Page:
Unfair Advantage I’d say there are at least four important problems with the predominant mutual fund/401(k) system that warrant an in-depth discussion with your financial advisor: First, this brand of diversification does very little, if anything, to protect an investor against a large stock-market crash, a long-term stagnant stock market, or even a rising stock market that fails to outpace inflation over long periods. When a person buys large amounts of stock in a single company (like Warren Buffett who bought millions of shares of Coca-Cola), a large concern is that the share price of the company can fall, which of course is beyond the control of the investor. By the same token, when a person is diversified across the market, it is still possible (if not likely) that the entire market will fall, which also is completely beyond the control of the investor. I think most people would agree that our world markets have become more volatile and probably more fragile than ever. From the year 2000 to 2010 we’ve observed the “decade of nothing.” Getting back to zero offers little consolation when growth—the exponential growth associated with compounding—was required to make a plan work and now retirement is staring the investor in the face. Moreover, we could easily have another decade of nothing or, even worse, a huge market slide (and there’s plenty of fundamental data to suggest the latter). If you want to add to your financial vocabulary, the next time you’re with your financial advisor, ask him to explain what “systemic risk” means. Most mutual funds and retirement plans make the dangerous assumption that the market will always go up in the long term, but there’s no guarantee that that will actually happen for this generation of investors. Second is the question of consistency. Standard & Poor’s has released data that show that if a person takes a handful of mutual funds that do perform well in a given year, they almost never are able to repeat that performance over periods of five to ten years. In other words, past performance really is not a solid indication of future results.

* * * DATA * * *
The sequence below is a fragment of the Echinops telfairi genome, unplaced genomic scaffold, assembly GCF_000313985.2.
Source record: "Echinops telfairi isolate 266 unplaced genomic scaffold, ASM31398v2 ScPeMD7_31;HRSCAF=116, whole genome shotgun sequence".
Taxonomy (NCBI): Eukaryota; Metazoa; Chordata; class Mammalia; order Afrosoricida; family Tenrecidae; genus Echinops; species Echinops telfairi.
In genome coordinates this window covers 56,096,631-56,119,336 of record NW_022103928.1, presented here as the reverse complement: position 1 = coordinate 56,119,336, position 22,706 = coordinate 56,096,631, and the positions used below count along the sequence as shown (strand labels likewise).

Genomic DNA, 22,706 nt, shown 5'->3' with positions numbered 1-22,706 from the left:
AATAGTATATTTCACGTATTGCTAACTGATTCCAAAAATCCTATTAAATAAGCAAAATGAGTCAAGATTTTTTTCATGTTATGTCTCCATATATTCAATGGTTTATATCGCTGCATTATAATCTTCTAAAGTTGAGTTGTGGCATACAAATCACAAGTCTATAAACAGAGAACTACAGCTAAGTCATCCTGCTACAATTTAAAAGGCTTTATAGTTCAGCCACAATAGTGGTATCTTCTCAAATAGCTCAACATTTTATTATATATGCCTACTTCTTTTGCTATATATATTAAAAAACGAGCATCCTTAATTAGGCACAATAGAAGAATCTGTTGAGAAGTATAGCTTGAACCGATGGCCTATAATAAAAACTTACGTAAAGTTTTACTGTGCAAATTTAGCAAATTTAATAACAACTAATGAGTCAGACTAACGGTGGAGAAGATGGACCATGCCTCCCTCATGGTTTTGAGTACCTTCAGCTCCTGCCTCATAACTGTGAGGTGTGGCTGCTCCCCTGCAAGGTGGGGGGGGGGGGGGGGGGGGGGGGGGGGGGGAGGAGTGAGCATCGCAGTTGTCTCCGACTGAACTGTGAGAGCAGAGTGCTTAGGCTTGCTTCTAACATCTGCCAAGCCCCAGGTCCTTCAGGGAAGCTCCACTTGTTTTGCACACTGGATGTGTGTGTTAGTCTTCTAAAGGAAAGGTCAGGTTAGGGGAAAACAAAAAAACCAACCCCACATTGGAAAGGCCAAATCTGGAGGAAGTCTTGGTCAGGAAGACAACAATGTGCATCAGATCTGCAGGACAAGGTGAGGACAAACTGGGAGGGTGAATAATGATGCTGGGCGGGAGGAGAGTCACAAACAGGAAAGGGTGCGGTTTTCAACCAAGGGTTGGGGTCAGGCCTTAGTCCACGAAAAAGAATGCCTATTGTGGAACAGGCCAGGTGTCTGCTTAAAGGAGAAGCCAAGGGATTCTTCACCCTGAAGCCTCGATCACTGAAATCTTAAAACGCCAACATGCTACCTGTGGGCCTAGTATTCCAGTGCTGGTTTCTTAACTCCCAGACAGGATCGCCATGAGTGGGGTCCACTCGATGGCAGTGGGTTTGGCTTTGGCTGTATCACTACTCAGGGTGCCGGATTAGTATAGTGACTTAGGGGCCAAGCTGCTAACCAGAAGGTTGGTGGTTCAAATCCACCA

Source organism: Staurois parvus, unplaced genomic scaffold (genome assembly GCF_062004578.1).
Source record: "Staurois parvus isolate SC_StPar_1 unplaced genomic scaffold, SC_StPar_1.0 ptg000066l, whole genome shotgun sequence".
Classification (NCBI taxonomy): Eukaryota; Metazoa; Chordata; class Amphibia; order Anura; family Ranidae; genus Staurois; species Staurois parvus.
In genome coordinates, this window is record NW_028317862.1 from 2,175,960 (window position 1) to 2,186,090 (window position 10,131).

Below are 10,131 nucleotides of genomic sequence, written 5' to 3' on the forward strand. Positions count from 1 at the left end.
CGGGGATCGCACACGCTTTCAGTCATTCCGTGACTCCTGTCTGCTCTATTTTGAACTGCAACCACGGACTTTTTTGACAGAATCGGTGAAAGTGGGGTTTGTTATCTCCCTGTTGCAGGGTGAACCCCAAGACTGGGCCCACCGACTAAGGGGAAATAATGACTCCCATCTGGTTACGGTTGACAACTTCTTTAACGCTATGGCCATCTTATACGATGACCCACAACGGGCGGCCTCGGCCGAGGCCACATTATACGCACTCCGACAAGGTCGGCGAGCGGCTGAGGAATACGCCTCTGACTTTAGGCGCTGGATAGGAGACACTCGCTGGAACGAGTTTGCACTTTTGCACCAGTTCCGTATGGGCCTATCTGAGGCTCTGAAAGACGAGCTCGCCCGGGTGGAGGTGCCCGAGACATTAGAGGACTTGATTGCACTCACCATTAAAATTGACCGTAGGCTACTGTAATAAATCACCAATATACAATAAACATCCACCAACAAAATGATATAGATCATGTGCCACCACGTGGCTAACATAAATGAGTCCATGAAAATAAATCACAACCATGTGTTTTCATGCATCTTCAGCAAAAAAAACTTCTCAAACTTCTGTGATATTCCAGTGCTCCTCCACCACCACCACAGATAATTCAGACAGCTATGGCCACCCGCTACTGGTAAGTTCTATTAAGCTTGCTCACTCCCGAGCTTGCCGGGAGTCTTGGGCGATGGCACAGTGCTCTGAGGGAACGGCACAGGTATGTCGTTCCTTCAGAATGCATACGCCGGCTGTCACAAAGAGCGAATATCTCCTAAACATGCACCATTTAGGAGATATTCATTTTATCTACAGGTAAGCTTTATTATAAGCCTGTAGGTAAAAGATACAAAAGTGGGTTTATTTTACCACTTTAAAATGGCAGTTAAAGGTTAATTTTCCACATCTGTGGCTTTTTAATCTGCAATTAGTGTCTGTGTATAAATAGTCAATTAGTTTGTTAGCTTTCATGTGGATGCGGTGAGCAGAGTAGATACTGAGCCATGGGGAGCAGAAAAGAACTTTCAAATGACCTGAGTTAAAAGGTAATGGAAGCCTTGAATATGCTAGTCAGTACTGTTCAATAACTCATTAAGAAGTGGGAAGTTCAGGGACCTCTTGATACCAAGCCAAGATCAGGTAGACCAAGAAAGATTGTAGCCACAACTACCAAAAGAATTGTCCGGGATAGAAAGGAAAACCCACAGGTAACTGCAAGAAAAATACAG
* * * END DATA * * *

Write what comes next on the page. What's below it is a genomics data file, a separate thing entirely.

by Rich Dad, Robert Kiyosaki